At the invitation of the Italian and German Ministers of Defence, I recently paid visits to Rome and Bonn for an exchange of views on defence matters of common concern. At both meetings, one of the principal topics of discussion was that of closer co-operation on research, development and production of weapons and military equipment. In each case, we reached the conclusion that the time had come to bring together the various bi-lateral and tri-lateral arrangements which have grown up during the past year between various European countries, and to put them on to a multi-lateral basis, within the framework of the Western European Union. It was agreed that the opportunity of the forthcoming meeting of N.A.T.O. Defence Ministers in Paris should be taken to put this proposal to the other member states of the Western European Union.
Whilst thanking my right hon. Friend for that information, may I ask him whether he is satisfied that the fullest use is being made of Western European Union, because it would seem that this organisation is becoming of increasing importance to the security of Britain and of Europe as the range of missiles increases and disengagement becomes a possibility?
I agree with my hon. Friend. We should try to make Western European Union more of a reality. I feel that the proposals I have just announced, if they are approved by the other member States, will increase the effectiveness and usefulness of the Western European Union organisation.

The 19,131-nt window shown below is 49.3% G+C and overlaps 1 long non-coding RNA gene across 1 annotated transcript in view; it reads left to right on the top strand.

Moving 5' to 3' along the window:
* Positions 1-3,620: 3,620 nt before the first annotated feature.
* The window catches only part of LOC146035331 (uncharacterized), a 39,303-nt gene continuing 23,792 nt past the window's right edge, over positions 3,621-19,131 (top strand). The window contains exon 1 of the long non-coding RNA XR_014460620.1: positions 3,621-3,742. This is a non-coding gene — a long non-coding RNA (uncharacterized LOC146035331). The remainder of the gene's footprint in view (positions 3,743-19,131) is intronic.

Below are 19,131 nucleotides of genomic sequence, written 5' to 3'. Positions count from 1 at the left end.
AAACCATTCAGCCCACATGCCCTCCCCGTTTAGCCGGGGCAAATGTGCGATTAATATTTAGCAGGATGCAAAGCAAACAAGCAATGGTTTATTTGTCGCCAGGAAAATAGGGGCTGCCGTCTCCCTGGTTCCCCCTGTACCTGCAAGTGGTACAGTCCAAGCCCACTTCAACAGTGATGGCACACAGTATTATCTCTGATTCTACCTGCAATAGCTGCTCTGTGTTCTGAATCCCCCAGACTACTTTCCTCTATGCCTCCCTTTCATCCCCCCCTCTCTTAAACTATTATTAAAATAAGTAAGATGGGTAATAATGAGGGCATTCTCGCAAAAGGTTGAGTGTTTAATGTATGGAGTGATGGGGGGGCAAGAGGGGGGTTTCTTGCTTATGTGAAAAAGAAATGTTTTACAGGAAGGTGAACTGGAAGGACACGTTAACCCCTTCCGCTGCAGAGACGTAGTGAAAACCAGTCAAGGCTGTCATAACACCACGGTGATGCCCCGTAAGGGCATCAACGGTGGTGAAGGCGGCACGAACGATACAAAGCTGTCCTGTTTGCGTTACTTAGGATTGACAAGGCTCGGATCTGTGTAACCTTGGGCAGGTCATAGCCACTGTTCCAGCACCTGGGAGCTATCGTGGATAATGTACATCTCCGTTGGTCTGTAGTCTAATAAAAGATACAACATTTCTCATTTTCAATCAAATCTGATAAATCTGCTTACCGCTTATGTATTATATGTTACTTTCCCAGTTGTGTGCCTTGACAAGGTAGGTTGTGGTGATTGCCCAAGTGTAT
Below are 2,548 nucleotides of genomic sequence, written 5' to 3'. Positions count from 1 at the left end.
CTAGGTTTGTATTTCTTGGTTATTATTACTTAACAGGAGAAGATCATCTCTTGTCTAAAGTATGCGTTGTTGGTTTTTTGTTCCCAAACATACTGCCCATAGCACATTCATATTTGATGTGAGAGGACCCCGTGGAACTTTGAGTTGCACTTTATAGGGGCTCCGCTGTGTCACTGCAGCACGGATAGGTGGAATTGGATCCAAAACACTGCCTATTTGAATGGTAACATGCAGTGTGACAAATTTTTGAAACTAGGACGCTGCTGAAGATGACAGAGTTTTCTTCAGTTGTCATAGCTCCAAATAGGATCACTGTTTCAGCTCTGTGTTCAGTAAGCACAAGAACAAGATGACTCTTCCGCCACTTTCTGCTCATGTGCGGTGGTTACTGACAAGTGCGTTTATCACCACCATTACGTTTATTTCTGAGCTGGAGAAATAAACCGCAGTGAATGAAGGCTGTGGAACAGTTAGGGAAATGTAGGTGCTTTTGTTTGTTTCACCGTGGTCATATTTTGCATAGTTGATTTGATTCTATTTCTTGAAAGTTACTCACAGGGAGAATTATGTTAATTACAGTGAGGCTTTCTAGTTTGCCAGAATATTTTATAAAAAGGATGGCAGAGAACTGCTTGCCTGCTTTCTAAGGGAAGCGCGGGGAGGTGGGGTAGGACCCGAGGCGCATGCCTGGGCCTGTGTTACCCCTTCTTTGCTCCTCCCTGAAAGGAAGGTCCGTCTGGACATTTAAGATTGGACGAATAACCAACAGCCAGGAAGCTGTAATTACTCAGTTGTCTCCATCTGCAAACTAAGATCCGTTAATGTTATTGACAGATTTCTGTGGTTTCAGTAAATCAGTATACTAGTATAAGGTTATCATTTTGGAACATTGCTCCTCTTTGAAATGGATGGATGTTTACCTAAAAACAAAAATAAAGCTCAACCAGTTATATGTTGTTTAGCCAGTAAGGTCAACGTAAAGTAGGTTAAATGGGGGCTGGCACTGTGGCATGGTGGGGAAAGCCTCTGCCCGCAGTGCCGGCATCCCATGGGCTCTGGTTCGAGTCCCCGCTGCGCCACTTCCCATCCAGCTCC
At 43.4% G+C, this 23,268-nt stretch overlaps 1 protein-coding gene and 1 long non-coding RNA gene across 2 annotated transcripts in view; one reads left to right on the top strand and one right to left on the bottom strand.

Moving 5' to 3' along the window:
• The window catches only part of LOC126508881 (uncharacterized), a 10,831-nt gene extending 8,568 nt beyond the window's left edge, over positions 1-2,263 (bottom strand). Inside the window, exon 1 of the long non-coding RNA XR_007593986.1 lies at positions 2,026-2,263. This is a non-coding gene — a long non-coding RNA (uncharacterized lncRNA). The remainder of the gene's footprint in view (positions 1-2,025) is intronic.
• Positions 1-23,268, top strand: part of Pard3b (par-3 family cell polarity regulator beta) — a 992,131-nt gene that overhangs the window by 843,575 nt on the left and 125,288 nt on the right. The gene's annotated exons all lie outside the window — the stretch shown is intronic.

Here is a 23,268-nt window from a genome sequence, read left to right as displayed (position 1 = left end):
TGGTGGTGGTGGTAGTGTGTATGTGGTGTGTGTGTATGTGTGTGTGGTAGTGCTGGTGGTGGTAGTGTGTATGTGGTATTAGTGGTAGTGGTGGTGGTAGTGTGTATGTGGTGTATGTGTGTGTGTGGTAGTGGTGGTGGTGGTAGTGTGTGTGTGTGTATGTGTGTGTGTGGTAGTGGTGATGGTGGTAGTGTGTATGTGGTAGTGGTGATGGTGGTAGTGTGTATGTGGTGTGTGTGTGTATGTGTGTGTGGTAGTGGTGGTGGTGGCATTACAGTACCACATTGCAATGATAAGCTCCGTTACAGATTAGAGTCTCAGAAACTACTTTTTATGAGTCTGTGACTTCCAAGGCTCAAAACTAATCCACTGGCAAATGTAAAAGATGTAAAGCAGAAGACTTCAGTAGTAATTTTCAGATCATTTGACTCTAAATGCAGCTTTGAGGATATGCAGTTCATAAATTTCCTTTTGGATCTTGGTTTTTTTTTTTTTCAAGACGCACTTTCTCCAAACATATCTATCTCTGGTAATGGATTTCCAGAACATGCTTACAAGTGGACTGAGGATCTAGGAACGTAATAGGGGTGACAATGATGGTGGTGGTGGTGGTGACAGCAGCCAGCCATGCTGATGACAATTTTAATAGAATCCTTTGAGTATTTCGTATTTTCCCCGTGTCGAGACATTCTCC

Would the right hon. Gentleman impress on the French and other Governments the desirability of some economic co-operation, since we cannot very well have military cooperation without economic co-operation, which seems to be in jeopardy just now?
I cannot go into the question of Free Trade Areas and things of that kind in answer to this Question. As regards the military aspect, closer co-operation, joint planning and allocation of tasks within the sphere of research, development and especially production will, of course, mean closer economic co-operation.
Although that is not outside the scope of the Question, I think I have made it clear that that was not one of the subjects on the agenda for our meeting, although it would have been impossible to have a two days' meeting with the German Minister without touching on that topic. This question is now before the N.A.T.O. Council in Paris, and we think that is where it should be handled.
There is no desire to commit suicide anywhere. One of the most striking things in going to Berlin by air is the extent of the devastation which still exists on the Eastern side and the extent of the reconstruction on the Western side.
When the Minister was in Germany, was he made aware of the great strength of public feeling in Germany against the use of nuclear tactical weapons? Did he by any chance attend the big demonstration at Frankfurt where there was displayed a banner, "Better active than radioactive"? Does he not think that that is representative of the feeling of modern Germany?